DeMatties said they see a lot of student damage work orders come in.

“Usually after the weekend,” said DeMatties. “This year I haven’t seen much at all.”  DeMatties added with a laugh that it was hopefully a part of the learning process.

Having worked at the College for over 20 years, DeMatties has seen his fair share of projects on campus, including a repair of all the sinks in the bathrooms of Hadley and Milliken Halls.  “I came up with a design to replace them,” said DeMatties.

“Hopefully now they should last a long time,” he said.

Commencement used to take place behind Forest Hall, but when it was moved to Voter Hall, DeMatties helped arrange the setup for the ceremony and put the flags atop Voter.

“I went to school for architecture and so they had me come up with the plan for the seating layout and so it was kind of cool I got to do that,” said DeMatties. “Now they come to me for questions.”

Aside from his work on campus, he put his training in architecture to use when he designed and built his own house. After successfully installing a doorstop on the wall, it was over to the Mahaney Center for the Arts to pick up a framed poster of the upcoming Fine Arts events to be installed in Axinn.  DeMatties deftly measured an area on the wall by the entrance to the building and screwed in the hangers for the poster.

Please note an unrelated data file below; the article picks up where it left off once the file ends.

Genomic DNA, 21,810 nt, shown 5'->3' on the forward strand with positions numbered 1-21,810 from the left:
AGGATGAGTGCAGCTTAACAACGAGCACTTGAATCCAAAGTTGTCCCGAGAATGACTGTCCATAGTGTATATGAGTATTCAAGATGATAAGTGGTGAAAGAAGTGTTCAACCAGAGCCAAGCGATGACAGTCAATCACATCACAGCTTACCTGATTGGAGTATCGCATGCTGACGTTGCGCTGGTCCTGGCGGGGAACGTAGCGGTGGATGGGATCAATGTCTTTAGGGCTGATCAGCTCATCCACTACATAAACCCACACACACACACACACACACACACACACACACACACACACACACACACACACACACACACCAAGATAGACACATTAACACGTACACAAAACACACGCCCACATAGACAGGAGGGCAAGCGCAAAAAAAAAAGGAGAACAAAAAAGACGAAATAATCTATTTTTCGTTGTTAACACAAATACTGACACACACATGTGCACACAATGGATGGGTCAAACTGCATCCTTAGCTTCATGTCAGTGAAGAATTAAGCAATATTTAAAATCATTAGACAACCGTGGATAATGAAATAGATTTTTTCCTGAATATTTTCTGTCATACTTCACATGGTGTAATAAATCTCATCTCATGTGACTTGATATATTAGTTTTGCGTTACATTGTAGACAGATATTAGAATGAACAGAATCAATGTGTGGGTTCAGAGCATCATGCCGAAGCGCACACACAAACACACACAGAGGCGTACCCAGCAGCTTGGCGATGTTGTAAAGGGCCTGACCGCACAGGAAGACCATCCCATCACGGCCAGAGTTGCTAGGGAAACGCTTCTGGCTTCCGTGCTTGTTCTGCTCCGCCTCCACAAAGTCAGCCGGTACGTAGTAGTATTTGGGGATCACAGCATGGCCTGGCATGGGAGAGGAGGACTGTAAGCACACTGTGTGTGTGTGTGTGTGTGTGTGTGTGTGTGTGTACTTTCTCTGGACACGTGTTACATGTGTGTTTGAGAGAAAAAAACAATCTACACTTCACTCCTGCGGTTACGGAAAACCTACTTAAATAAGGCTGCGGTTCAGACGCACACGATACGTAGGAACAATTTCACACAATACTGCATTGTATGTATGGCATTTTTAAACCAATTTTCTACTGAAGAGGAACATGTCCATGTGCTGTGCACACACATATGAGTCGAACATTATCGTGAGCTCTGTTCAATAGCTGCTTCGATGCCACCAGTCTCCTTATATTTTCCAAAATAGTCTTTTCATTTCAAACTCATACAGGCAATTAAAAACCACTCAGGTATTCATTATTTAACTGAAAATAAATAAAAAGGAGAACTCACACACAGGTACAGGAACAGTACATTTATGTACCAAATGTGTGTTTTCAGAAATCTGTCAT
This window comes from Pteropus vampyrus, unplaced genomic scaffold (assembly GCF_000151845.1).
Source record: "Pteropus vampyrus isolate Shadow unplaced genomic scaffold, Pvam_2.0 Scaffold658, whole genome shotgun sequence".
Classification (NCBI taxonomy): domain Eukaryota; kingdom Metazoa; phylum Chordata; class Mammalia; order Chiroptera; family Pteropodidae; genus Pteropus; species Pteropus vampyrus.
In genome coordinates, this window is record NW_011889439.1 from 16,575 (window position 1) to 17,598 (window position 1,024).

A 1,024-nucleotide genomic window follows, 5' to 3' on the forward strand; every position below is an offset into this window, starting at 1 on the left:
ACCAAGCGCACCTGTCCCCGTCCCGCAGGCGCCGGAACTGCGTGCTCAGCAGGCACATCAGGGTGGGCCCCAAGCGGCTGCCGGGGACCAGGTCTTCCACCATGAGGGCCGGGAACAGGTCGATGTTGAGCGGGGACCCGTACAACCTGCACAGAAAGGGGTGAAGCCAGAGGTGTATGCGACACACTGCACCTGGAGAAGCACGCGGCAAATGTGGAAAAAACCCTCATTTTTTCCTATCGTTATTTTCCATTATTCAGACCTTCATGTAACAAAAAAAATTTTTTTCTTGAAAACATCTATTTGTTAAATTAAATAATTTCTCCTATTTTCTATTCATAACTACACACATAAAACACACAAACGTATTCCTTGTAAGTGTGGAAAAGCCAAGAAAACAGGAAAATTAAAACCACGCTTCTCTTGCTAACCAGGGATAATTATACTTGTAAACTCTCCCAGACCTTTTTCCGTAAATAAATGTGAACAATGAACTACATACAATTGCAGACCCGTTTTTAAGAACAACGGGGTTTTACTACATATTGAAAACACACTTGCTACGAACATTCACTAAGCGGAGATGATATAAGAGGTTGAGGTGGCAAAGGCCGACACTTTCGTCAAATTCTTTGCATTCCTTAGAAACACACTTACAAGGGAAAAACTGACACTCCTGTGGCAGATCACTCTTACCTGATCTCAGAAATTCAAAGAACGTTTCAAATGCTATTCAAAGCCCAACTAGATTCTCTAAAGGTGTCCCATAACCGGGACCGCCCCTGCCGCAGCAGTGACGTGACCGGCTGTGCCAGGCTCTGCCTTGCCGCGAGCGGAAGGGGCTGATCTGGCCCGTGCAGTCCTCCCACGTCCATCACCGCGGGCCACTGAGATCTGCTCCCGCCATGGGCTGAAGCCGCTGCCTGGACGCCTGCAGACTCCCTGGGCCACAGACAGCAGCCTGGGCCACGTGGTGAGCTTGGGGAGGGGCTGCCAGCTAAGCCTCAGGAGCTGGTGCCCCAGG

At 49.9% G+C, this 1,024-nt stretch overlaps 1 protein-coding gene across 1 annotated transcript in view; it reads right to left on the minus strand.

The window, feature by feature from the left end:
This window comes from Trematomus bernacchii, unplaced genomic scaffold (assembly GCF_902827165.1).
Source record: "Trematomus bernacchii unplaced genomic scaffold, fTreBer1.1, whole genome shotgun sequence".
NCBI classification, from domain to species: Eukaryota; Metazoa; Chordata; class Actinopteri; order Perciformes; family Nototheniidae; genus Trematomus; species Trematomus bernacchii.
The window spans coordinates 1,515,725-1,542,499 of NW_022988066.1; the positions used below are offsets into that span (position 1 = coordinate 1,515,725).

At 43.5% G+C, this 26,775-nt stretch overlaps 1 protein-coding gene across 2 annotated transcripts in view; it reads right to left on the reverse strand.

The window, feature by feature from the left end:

DeMatties is also in the process of working on guardrails for beds in Voter.  “When I put the first one in, somebody else said, ‘I’ll take on too,’ and so I put two in and now somebody else has seen it, and now I’m making one for all of them.”

Although Facilities sees between 1,200 to 1,500 work orders sent to them every month, that does not mean their work is highly visible.

“A lot of the stuff we do probably doesn’t get noticed, such as in student rooms,” said DeMatties. “If the person is there, we’ll tell them we fixed it.  If they’re not there, we’ll leave a note tag inside the door telling them we were there and what we did.”

Hall echoed DeMatties’ sentiment.  “[Facilities] is behind the scenes.  Nobody realizes it until we’re called on,” he said. “Everybody plays a role whether you’re a custodian or a manger, no matter what, because the faculty and the students wouldn’t be able to do their jobs if it wasn’t clean or if the lights didn’t work. Everybody’s job, no matter what it is, is a key part of making it all work.”